A Crisis of Stupidity


Since the economic meltdown began, we have been treated to an overwhelming dose of Big Government in recent weeks.  President Bush has already signed two bailout bills totaling over $1 trillion and the Fed has been busy pumping hundreds of billions more into banks and mortgage companies in the hopes of staving off disaster.

But where will all this money come from and when does the madness stop?

And none of this has been lost on the presidential candidates, as they have gotten in on the act.  Barack Obama promises massive increases in government spending and has no plans to scale back his proposed spree one bit.  He is still planning big tax hikes and big programs despite the problems.

McCain, rather than being the Anti-Obama, has joined the chorus, also proposing government solutions to the crisis.  His $300 billion plan for failing mortgages sounds like something right out of the socialist playbook.  And with his support of the latest bailout, at a pork-filled $850 billion, McCain has now lost all credibility on his opposition to overspending and earmarks.

With these two, it seems that limited government and the republican ideals of the Founders are dead, maybe forever.  This financial crisis puts us on a dangerous slippery slope, to the dark valley of socialism.

During the 19th and early 20th centuries, the American economy also endured financial panics, as they were called then, in approximate 20-year intervals – 1819, 1837, 1857, 1873, 1893, and 1907.  The Fed was created in 1913 to end this “boom-bust” cycle, which we know hasn’t happened.  But even though many of these early depressions were severe, they did not last long, precisely because American statesmen let the market regulate itself and did not interfere with an infusion of government bailouts. 

But since Woodrow Wilson and the Progressive Era, the ideas of laissez faire capitalism have been shelved, with the exception of the Harding-Coolidge years when a harsh post-World War One recession was overcome in months with a hands-off approach.

During the severe economic crises of the 1920s and 30s, various governments responded in a variety of ways, all using government power to some degree.  Let’s briefly examine two – Germany and the United States. 

After World War One, Germany was in a state of financial chaos.  The Allies imposed a massive reparations plan that would require the Germans to pay for the total cost of the war, with installments lasting until 1989!  The German economy was buckling under the pressure.  So in the hopes of alleviating the strain, and to make their payments, the German government, under a new, and foreign, republican system, cranked up the printing presses.  As a result, hyperinflation set in.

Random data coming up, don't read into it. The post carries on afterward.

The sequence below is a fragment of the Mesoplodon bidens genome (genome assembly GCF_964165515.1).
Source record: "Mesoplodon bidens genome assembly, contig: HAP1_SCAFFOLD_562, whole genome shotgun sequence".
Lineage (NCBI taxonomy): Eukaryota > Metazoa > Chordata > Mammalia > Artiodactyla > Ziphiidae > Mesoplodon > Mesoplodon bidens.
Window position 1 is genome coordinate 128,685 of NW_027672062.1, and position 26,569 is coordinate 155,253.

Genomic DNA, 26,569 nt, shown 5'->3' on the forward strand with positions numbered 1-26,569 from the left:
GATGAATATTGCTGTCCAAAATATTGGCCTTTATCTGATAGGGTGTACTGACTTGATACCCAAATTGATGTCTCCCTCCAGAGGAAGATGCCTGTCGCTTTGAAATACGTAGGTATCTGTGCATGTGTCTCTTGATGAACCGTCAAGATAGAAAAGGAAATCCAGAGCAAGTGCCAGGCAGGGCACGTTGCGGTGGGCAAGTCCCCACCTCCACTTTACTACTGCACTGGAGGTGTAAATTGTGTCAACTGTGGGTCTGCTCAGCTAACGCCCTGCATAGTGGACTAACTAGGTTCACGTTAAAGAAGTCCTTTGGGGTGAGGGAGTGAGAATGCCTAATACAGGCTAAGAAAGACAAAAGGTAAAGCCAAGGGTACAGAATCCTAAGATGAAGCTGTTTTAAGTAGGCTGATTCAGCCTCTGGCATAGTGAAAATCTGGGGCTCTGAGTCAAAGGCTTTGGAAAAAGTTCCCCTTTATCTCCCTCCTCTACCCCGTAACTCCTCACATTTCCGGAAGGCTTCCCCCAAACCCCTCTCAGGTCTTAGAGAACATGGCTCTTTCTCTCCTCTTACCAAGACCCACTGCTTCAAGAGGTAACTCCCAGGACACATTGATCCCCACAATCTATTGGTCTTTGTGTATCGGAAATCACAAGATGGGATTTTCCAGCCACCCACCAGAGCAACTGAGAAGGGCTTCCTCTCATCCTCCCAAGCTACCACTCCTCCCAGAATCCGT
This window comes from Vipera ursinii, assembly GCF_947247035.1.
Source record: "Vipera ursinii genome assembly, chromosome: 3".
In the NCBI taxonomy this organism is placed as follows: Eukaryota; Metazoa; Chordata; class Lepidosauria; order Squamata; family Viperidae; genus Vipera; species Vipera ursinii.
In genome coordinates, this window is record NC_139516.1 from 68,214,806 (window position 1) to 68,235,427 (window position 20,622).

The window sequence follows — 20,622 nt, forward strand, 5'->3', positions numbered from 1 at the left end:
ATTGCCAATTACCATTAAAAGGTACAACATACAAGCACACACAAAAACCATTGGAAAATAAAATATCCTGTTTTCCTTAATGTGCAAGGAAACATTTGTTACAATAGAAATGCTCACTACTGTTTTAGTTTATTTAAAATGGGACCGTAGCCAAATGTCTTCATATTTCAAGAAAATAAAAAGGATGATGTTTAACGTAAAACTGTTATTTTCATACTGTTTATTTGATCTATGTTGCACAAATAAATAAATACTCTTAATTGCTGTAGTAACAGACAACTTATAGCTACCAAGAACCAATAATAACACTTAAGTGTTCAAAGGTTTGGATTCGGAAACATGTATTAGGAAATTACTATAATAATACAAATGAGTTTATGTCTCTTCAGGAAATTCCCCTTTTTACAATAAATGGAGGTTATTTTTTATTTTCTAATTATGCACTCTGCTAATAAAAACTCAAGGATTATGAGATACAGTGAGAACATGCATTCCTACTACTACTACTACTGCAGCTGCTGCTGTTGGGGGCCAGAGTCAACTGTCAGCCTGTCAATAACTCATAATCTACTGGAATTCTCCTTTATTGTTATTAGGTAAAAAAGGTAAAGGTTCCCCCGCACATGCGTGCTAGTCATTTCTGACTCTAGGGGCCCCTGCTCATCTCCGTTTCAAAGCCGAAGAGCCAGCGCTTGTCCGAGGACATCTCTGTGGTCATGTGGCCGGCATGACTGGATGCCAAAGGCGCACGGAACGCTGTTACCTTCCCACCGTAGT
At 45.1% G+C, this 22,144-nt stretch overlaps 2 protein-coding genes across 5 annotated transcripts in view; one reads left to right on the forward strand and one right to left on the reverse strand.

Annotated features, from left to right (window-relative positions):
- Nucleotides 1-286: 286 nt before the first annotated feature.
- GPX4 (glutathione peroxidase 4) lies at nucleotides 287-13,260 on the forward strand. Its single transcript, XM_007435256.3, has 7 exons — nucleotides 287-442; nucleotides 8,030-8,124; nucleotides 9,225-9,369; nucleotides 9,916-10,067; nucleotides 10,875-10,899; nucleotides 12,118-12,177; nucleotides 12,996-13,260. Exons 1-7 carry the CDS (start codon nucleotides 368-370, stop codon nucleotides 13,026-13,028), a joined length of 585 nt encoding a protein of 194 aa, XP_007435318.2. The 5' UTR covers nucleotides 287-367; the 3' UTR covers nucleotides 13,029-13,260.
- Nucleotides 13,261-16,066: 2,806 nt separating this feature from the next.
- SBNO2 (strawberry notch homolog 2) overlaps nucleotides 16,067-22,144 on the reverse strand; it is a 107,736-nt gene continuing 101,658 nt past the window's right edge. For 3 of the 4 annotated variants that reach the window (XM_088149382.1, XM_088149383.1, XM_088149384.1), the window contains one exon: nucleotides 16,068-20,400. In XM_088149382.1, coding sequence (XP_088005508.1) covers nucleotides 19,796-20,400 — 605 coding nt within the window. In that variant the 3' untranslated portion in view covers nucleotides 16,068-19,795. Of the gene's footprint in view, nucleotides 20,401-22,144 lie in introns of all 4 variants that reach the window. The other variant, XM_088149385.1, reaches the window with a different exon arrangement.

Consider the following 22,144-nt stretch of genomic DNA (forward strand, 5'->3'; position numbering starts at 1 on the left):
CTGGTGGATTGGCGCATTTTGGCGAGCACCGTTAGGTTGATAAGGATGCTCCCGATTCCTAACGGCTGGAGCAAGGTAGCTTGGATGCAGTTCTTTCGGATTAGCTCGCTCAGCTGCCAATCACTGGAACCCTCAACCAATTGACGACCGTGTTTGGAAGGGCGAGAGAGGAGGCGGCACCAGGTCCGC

Whereas the German Mark was pegged at 4 to 1 against the dollar in 1921, by 1923 it was several trillion to 1.  People were literally using a wheelbarrow full of money to buy a purse full of goods.  Lifetime savings were wiped out.  There are stories of German families actually burning paper currency in wood stoves because it was cheaper than using the worthless money to buy firewood.  These conditions allowed tiny fringe parties, like the little-known Nazis, to gain widespread support.

When the global depression hit in the late 1920s, the United States responded, initially, with the opposite approach, by tightening up its money supply in what the late great Nobel laureate Milton Friedman calls “the great contraction.”  By FDR’s first year in office, the Fed had pulled a third of the money out of circulation, and that coupled with the massive New Deal programs, which further hampered the economy with higher taxes and oppressive regulations, its little wonder the economy struggled throughout the decade to regain its strength.  A crisis that started in 1929 continued to see unemployment at nearly 10 percent on the eve of Pearl Harbor, despite a major military buildup.

Government stepped in to tackle the problems in both countries, and in each instance government failed.

Our current mess is not so much a financial crisis but a crisis of stupidity.  It is not, as the leftwing press headlines, a failure of capitalism.  Borrowers stupidly took out mortgages that they could not afford and banks and other lending institutions stupidly loaned the money, in many cases pushing prospective homebuyers into even bigger houses.  Now the government is stupidly intervening in the hopes of cleaning up the mess, a mess it has a part in. Washington is asking hardworking taxpayers to step in and pay for the stupid on Wall Street and the irresponsible on Main Street. 

This is the wrong approach.  The federal government must stay out of the crisis and allow the market to correct itself.  These troubled banks and mortgage lenders must be allowed to fail.  Taxes on capital gains and retirement plans, as well as other government restrictions on success, must be ended.  Only then can the economy regain its footing on a sound basis, not one propped up on a house of cards. 

As Newt Gingrich has recently written, we are like someone who continually mops up water as it pours in from a leaky roof, but will not fix the roof, or even admit there’s a problem.  If this isn’t stupidity, I don’t know what is.

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